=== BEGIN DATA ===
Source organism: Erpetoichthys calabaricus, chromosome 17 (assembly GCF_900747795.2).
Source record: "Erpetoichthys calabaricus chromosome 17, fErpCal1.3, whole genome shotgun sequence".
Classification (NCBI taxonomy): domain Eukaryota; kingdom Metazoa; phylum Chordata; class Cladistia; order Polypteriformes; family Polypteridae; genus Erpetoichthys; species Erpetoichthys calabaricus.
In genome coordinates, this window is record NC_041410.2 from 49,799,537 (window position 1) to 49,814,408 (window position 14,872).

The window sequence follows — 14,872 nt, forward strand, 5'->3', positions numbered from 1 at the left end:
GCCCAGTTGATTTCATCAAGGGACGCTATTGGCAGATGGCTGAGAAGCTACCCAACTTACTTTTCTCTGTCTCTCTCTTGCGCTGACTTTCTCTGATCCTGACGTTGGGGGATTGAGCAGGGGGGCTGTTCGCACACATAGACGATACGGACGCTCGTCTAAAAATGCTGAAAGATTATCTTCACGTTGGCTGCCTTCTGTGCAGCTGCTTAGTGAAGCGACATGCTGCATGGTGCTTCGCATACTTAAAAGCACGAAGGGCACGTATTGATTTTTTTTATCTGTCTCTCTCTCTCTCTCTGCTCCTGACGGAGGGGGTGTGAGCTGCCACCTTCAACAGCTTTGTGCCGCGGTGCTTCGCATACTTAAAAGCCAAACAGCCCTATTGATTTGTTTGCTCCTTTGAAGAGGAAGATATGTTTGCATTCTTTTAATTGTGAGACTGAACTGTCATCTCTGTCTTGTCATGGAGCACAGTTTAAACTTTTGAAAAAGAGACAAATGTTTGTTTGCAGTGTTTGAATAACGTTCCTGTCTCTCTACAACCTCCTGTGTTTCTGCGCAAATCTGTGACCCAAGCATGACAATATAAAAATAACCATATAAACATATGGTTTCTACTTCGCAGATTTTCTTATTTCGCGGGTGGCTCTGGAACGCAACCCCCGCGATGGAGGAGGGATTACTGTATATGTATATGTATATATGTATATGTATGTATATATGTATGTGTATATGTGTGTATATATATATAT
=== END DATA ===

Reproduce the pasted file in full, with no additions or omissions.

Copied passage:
Source organism: Erpetoichthys calabaricus, chromosome 17 (assembly GCF_900747795.2).
Source record: "Erpetoichthys calabaricus chromosome 17, fErpCal1.3, whole genome shotgun sequence".
Classification (NCBI taxonomy): domain Eukaryota; kingdom Metazoa; phylum Chordata; class Cladistia; order Polypteriformes; family Polypteridae; genus Erpetoichthys; species Erpetoichthys calabaricus.
In genome coordinates, this window is record NC_041410.2 from 49,799,537 (window position 1) to 49,814,408 (window position 14,872).

The window sequence follows — 14,872 nt, forward strand, 5'->3', positions numbered from 1 at the left end:
GCCCAGTTGATTTCATCAAGGGACGCTATTGGCAGATGGCTGAGAAGCTACCCAACTTACTTTTCTCTGTCTCTCTCTTGCGCTGACTTTCTCTGATCCTGACGTTGGGGGATTGAGCAGGGGGGCTGTTCGCACACATAGACGATACGGACGCTCGTCTAAAAATGCTGAAAGATTATCTTCACGTTGGCTGCCTTCTGTGCAGCTGCTTAGTGAAGCGACATGCTGCATGGTGCTTCGCATACTTAAAAGCACGAAGGGCACGTATTGATTTTTTTTATCTGTCTCTCTCTCTCTCTCTGCTCCTGACGGAGGGGGTGTGAGCTGCCACCTTCAACAGCTTTGTGCCGCGGTGCTTCGCATACTTAAAAGCCAAACAGCCCTATTGATTTGTTTGCTCCTTTGAAGAGGAAGATATGTTTGCATTCTTTTAATTGTGAGACTGAACTGTCATCTCTGTCTTGTCATGGAGCACAGTTTAAACTTTTGAAAAAGAGACAAATGTTTGTTTGCAGTGTTTGAATAACGTTCCTGTCTCTCTACAACCTCCTGTGTTTCTGCGCAAATCTGTGACCCAAGCATGACAATATAAAAATAACCATATAAACATATGGTTTCTACTTCGCAGATTTTCTTATTTCGCGGGTGGCTCTGGAACGCAACCCCCGCGATGGAGGAGGGATTACTGTATATGTATATGTATATATGTATATGTATGTATATATGTATGTGTATATGTGTGTATATATATATAT